For many theatrical productions, the key draw is its cast. That’s certainly the case for Hatched 'n' Dispatched, with performances from Coronation Street’s Wendi Peters & Vicky Binns, as well as popstar and X Factor graduate Diana Vickers.
It’s fitting that soapstars lead the cast. Written by Gemma Page and Michael Kirk, this is kitchen-sink drama that’s brimming with problematic characters, as a not-so-happy family is brought together when they host both a christening and funeral on the same day (hence the title). The domesticated Madeleine and her infantile husband Oliver are struggling to have a baby. The ditzy, tottering Susan, meanwhile, is pregnant and believes the father may be a black gentleman. The aggressive Kenny is molly coddled by his overbearing mother Dorothy, putting stress on his marriage to the headstrong, flirtatious Corinne. And Dorothy’s husband Teddy has been having an affair with her sister Irene, whose husband Arthur has just died. Keeping up? It certainly gives Corrie a run for its money.
Set in 1950s Derbyshire, Hatched 'n' Dispatched has been created through Kirk’s observations of living up north (of Watford) and provides a snapshot of life at the time. Its themes revolve predominantly around a clash of generations. At the head of the family is dominant matriarch Dorothy: patronising and manipulative. Part doting mother and part strict school teacher, she favours the harsh masculinity of her son (who in turn despises his father in a clear Oedipal relationship) over the meek domesticated femininity of her daughter. In her values she is a relic of war time Britain – a woman taking control, whilst remaining uptight and submissive to the constraints of patriarchal society. By contrast, the younger females openly discuss sex (with a black man no less), pregnancy and their favourite popstars like giggling teenagers. The men are largely side-lined – it’s the women who head up this family. And you wouldn’t want to mess with them.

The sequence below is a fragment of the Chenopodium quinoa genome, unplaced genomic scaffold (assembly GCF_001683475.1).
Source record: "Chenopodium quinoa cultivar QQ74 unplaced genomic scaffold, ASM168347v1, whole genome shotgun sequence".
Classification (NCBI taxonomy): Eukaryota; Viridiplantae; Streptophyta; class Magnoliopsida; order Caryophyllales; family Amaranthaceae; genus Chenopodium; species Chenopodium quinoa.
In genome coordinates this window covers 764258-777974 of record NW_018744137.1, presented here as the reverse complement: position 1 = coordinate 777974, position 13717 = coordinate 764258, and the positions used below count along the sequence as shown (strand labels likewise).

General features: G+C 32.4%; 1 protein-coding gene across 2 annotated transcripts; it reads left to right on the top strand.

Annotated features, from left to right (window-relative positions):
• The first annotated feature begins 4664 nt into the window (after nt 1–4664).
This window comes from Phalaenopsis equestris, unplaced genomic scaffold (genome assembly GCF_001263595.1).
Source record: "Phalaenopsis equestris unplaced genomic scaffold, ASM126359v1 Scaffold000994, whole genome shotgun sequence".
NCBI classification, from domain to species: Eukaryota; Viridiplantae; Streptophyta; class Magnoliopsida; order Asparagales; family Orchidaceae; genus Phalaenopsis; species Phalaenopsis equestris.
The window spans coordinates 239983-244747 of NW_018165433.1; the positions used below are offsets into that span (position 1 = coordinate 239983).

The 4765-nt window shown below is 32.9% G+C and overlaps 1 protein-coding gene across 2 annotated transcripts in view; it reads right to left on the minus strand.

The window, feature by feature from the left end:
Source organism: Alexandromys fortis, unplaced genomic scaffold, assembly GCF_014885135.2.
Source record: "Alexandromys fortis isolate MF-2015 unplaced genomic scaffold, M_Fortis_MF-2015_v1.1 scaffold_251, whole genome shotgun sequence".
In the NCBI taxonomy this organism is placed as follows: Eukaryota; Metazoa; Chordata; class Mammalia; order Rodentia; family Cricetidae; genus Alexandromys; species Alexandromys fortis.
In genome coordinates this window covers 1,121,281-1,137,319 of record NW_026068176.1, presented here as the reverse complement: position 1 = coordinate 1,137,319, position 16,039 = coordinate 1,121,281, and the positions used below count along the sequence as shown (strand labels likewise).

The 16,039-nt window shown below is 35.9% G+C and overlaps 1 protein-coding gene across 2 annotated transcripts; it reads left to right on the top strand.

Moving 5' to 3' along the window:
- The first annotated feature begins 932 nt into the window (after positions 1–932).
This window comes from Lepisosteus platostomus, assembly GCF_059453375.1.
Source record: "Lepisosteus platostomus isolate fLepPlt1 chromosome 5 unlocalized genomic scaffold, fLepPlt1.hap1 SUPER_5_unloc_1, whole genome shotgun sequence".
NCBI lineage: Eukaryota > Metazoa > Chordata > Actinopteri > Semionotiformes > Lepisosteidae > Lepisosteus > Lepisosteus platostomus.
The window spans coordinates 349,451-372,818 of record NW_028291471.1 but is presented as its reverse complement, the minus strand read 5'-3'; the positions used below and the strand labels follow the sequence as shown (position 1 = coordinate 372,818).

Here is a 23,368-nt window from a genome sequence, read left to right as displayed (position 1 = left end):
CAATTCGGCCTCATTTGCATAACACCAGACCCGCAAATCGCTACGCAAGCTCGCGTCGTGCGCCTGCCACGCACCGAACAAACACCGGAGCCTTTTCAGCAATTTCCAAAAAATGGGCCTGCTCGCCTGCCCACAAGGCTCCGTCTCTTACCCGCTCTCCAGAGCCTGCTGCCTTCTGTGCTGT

Hatched 'n' Dispatched, then, is very much a period piece that captures the essence of post-war Britain. As a narrative, though, it plays out exactly as you’d expect. The familial structure and characterisation is typical of this form of kitchen sink drama, with a lead matriarchal figure who is eventually overruled by the younger generation – see Tracy Letts’ August: Osage County (and the film adaptation with Meryl Streep) for a recent example of how this plays out. Yet by setting the play in the 50s, it feels archaic, old fashioned, staid. The second half takes a sudden dark turn as events unravel, and it’s here the play reaches an appropriate climax whilst settling into a familiar formula. It’s certainly well written, with authentic dialogue, high tension and layers of dramatic irony, and it’s frequently amusing, although much of its bawdy humour and most dramatic moments come off a little cheap (the sweary climax particularly).
Again, it’s fitting that soapstars lead the cast. Peters’ Dorothy is a truly tyrannical figure, the sort of character you love and loathe in equal measure. She delivers a powerhouse performance that’s frustrating to watch for all the right reasons – imagine having Imelda Staunton’s Dolores Umbridge as your mother and you get the idea. Matthew Fraser Holland’s Oliver proves to be her highly amusing foil, whilst Danielle Flett’s Corrine is an easy character to root for, and Vickers offers a likeable performance as Susan. Hatched 'n' Dispatched may be formulaic, but it still provides a satisfying and enjoyable drama that plays on our voyeuristic tendencies – you can’t help but watch.
Watch: Hatched N Dispatched runs at the Park Theatre until 26th September.
Photo: Philip Lyons